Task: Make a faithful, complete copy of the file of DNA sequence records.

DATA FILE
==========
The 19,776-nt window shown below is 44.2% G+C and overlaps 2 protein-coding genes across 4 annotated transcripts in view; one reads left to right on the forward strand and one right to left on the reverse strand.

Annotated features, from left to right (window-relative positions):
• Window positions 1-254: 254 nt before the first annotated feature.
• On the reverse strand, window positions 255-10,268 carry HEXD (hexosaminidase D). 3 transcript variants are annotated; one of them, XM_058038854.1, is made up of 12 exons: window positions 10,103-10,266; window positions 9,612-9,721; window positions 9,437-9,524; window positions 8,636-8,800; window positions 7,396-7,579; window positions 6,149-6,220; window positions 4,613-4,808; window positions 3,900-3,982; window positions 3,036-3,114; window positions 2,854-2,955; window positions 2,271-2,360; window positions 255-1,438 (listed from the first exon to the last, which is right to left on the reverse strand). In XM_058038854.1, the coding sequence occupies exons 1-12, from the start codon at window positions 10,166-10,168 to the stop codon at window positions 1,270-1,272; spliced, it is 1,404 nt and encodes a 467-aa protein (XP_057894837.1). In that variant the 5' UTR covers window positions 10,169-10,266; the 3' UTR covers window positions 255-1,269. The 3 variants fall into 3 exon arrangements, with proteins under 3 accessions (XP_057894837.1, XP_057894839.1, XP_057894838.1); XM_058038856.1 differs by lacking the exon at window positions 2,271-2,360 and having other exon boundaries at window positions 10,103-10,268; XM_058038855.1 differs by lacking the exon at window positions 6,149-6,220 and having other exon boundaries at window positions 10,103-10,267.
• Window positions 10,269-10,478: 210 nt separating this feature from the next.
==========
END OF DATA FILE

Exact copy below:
The 19,776-nt window shown below is 44.2% G+C and overlaps 2 protein-coding genes across 4 annotated transcripts in view; one reads left to right on the forward strand and one right to left on the reverse strand.

Annotated features, from left to right (window-relative positions):
• Window positions 1-254: 254 nt before the first annotated feature.
• On the reverse strand, window positions 255-10,268 carry HEXD (hexosaminidase D). 3 transcript variants are annotated; one of them, XM_058038854.1, is made up of 12 exons: window positions 10,103-10,266; window positions 9,612-9,721; window positions 9,437-9,524; window positions 8,636-8,800; window positions 7,396-7,579; window positions 6,149-6,220; window positions 4,613-4,808; window positions 3,900-3,982; window positions 3,036-3,114; window positions 2,854-2,955; window positions 2,271-2,360; window positions 255-1,438 (listed from the first exon to the last, which is right to left on the reverse strand). In XM_058038854.1, the coding sequence occupies exons 1-12, from the start codon at window positions 10,166-10,168 to the stop codon at window positions 1,270-1,272; spliced, it is 1,404 nt and encodes a 467-aa protein (XP_057894837.1). In that variant the 5' UTR covers window positions 10,169-10,266; the 3' UTR covers window positions 255-1,269. The 3 variants fall into 3 exon arrangements, with proteins under 3 accessions (XP_057894837.1, XP_057894839.1, XP_057894838.1); XM_058038856.1 differs by lacking the exon at window positions 2,271-2,360 and having other exon boundaries at window positions 10,103-10,268; XM_058038855.1 differs by lacking the exon at window positions 6,149-6,220 and having other exon boundaries at window positions 10,103-10,267.
• Window positions 10,269-10,478: 210 nt separating this feature from the next.